For residents in the Greater Eckington neighborhood, little has been awaited with more anticipation than the development of EC-12, the vacant 111-year-old firehouse at 1626 N. Capitol St. The fruition of an actual sit-down restaurant is monumental; however, the potential of spillover into neighboring buildings along North Capitol could offer the greatest impact.
So it should be welcome news to all that the deal has been inked, and construction will commence shortly. From the Washington Business Journal:
“(Brian Brown, managing partner of NC Firehouse LLC) purchased the building for $600,000, the value at which the city assessed it, and plans to put another $2.4 million into renovations.
The three-story, 10,000-square-foot space will become home of 2020 Martini at Engine Co. 12, a restaurant concept by Twyla Garrett of Cleveland-based Garrett Entertainment Corp.
She expects to invest at least $1 million into the new venue”
The firehouse does need some major work, but $2.4 million in renovations plus $1 million in tenant additions? What could necessitate such expense and, more importantly, the time requirements inherent with spending such? We read further into the article:
“the D.C. eatery will be conceived around a theme of fire and water. The first floor will serve brick-oven pizzas, baked in an imported Italian oven sculpted with a fire engine facade. That floor will also include a small pasta bar and a sushi bar. Martinis, too, will be served from a 30-foot bar that will appear as if it’s ablaze and have water running through its center.
Plans for the second floor call for a lounge atmosphere with live music performances, where pizzas and sushi will be delivered by a glass-enclosed conveyor belt resembling a ladder…
The third floor will be devoted to the Mocha Fusion Coffee Lounge, an espresso bar. And finally, a rooftop deck will offer tapas.”
Now, do not get me wrong, I am not trying to dissuade anyone from investing millions in our neighborhood. I would suggest, nonetheless, that the great restaurants do not need eye-catching displays–especially pioneers in a transition area. Moreover, the exterior of the firehouse offers character lacking in D.C’s upscale hotel restaurants and downtown establishments. Investing a minuscule fraction of Brown’s proposed funds into a search–or, even more creatively, an incentives package–for a chef/owner (willing to lend more than a name to the eatery) may have been a wiser decision.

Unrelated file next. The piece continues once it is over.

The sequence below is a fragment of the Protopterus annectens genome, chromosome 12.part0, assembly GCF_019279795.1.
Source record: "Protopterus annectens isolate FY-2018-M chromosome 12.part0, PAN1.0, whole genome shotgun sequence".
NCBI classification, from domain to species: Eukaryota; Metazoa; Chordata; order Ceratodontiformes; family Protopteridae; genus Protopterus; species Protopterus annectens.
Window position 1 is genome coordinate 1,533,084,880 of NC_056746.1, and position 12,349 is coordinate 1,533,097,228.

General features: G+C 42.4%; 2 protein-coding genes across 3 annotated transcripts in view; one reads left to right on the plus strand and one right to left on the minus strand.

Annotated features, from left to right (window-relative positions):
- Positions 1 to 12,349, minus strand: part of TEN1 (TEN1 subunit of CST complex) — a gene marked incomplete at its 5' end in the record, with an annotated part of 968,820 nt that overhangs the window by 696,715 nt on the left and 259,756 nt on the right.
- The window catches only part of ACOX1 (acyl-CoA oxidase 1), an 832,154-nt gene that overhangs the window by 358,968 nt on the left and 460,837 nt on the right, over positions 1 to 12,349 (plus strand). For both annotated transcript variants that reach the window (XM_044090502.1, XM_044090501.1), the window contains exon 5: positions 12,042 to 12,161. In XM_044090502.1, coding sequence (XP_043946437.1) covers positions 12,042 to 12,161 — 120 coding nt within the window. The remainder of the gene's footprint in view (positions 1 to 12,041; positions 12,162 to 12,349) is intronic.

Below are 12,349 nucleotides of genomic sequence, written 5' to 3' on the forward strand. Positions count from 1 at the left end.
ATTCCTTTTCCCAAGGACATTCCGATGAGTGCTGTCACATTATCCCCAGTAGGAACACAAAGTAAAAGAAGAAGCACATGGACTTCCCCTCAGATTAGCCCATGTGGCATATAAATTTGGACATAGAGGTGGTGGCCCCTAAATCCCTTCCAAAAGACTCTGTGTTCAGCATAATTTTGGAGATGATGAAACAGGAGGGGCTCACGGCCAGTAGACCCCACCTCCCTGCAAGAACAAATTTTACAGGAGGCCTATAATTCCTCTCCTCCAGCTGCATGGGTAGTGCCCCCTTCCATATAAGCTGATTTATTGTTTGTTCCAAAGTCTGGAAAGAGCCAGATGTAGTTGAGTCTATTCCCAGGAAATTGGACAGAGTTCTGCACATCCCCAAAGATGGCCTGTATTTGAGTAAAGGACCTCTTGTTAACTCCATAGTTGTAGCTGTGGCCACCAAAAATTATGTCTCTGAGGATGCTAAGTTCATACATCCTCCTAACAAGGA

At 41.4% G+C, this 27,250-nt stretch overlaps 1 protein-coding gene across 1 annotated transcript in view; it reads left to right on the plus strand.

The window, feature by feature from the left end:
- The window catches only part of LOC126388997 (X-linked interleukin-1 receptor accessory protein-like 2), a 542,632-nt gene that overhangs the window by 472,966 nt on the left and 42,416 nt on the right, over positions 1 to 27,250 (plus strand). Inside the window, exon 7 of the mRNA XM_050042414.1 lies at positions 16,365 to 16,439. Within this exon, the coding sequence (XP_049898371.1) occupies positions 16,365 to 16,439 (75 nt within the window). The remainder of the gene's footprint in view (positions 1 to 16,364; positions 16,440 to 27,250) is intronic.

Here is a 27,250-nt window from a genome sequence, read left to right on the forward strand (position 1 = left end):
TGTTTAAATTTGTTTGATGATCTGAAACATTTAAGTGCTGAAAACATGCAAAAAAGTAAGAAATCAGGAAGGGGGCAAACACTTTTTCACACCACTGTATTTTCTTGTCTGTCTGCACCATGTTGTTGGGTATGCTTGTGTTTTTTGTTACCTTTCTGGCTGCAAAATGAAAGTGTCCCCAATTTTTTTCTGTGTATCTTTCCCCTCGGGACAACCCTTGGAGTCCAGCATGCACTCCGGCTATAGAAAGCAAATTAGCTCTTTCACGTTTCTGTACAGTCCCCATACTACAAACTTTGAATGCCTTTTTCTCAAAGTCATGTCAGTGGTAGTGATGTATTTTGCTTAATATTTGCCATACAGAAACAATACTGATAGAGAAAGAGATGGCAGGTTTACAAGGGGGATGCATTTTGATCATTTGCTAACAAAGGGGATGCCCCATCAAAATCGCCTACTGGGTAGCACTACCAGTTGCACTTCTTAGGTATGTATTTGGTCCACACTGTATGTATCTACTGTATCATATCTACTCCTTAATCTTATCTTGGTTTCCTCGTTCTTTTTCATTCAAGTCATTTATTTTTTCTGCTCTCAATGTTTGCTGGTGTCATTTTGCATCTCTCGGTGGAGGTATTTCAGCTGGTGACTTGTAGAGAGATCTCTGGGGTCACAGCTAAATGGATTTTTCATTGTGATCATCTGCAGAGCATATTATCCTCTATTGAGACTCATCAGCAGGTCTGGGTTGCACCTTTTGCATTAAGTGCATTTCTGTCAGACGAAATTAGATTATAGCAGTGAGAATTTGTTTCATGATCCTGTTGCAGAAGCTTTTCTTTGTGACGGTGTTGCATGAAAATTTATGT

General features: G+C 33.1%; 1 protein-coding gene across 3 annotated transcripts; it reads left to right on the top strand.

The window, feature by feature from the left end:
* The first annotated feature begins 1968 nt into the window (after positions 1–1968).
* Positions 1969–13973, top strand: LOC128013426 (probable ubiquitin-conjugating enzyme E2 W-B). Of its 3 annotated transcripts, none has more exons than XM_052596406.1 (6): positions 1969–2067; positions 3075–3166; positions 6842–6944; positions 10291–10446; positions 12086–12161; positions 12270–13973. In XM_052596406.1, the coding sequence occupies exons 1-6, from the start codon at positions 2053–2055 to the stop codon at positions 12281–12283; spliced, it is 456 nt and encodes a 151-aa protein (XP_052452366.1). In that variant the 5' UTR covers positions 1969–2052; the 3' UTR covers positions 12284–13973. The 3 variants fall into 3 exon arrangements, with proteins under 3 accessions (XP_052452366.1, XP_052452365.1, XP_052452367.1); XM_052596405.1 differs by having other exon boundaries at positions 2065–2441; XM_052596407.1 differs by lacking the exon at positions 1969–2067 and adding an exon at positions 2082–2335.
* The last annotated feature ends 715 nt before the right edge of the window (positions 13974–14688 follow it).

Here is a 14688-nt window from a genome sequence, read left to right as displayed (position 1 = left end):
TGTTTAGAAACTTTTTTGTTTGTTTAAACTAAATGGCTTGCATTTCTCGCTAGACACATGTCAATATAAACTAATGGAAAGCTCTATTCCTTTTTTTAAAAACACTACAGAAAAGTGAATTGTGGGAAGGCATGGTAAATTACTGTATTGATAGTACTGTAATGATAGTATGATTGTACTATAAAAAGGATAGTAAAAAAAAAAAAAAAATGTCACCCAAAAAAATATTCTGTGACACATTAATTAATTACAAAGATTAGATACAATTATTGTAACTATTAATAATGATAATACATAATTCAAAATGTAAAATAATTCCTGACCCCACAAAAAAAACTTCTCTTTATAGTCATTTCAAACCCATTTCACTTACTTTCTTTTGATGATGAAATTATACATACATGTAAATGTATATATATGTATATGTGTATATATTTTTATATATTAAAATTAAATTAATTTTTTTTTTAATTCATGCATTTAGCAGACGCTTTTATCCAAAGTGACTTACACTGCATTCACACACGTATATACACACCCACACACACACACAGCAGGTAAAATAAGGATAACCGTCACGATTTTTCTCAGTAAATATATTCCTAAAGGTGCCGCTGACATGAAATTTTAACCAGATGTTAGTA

Do you know what pizza baked in an imported Italian oven adorned with a fire engine-facade tastes like? A pizza.
And a martini from a 30-ft bar that appears to be on fire with a river running through it? Vodka and vermouth.
People may venture outside of their comfort-zone for the glitz, once. But they will return only if the food is exceptional. Furthermore, the neighborhood is not, yet, made for those wishing to meet for a few drinks before heading to an event or dinner. If non-residents manage to cab over to Martini 2020 for their libation, they may want to take along a bus schedule in order to get to their next stop.
So, while a milestone has been reached, the waiting game really is not over. In 2-3 years, Martini 2020 (the owner of which is probably not in a rush since she has just opened another large investment, Martini 2020 Cafe) will open its doors. It will probably fold after 10 months. The search for a new tenant will begin–a process that will linger since no one will want to pay a premium for the lavish renovations and glitz (while the owners try to hold out for someone who will help recoup these losses). After another 10 months, the owners will give in, a new agreement will be signed, and, 6 months later, a new restaurant will open.
Regardless of its ultimate success, my guess is that outsiders will associate more with our neighborhood the “great pollo a la brasa place with tasty mini sweet potato pies” than “2020 Martini.”